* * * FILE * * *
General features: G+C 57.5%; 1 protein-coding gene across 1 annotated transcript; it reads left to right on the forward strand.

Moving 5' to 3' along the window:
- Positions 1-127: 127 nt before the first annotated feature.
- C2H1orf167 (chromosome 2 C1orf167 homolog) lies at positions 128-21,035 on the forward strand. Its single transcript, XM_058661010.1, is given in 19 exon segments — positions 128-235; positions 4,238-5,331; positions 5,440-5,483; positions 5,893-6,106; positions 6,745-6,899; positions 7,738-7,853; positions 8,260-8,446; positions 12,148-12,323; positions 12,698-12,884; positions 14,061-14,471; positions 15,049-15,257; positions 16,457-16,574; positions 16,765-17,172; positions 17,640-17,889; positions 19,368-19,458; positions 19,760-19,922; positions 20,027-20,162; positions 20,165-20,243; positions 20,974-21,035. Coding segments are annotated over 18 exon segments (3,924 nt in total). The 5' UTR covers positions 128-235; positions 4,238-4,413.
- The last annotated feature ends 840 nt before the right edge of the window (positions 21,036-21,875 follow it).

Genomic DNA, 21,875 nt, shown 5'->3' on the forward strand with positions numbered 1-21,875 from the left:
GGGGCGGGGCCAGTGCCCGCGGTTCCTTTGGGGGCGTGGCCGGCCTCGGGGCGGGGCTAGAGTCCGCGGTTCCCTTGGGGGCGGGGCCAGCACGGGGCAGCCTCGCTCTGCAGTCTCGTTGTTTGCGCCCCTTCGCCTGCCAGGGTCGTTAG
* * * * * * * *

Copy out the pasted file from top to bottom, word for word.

General features: G+C 57.5%; 1 protein-coding gene across 1 annotated transcript; it reads left to right on the forward strand.

Moving 5' to 3' along the window:
- Positions 1-127: 127 nt before the first annotated feature.
- C2H1orf167 (chromosome 2 C1orf167 homolog) lies at positions 128-21,035 on the forward strand. Its single transcript, XM_058661010.1, is given in 19 exon segments — positions 128-235; positions 4,238-5,331; positions 5,440-5,483; positions 5,893-6,106; positions 6,745-6,899; positions 7,738-7,853; positions 8,260-8,446; positions 12,148-12,323; positions 12,698-12,884; positions 14,061-14,471; positions 15,049-15,257; positions 16,457-16,574; positions 16,765-17,172; positions 17,640-17,889; positions 19,368-19,458; positions 19,760-19,922; positions 20,027-20,162; positions 20,165-20,243; positions 20,974-21,035. Coding segments are annotated over 18 exon segments (3,924 nt in total). The 5' UTR covers positions 128-235; positions 4,238-4,413.
- The last annotated feature ends 840 nt before the right edge of the window (positions 21,036-21,875 follow it).

Genomic DNA, 21,875 nt, shown 5'->3' on the forward strand with positions numbered 1-21,875 from the left:
GGGGCGGGGCCAGTGCCCGCGGTTCCTTTGGGGGCGTGGCCGGCCTCGGGGCGGGGCTAGAGTCCGCGGTTCCCTTGGGGGCGGGGCCAGCACGGGGCAGCCTCGCTCTGCAGTCTCGTTGTTTGCGCCCCTTCGCCTGCCAGGGTCGTTAG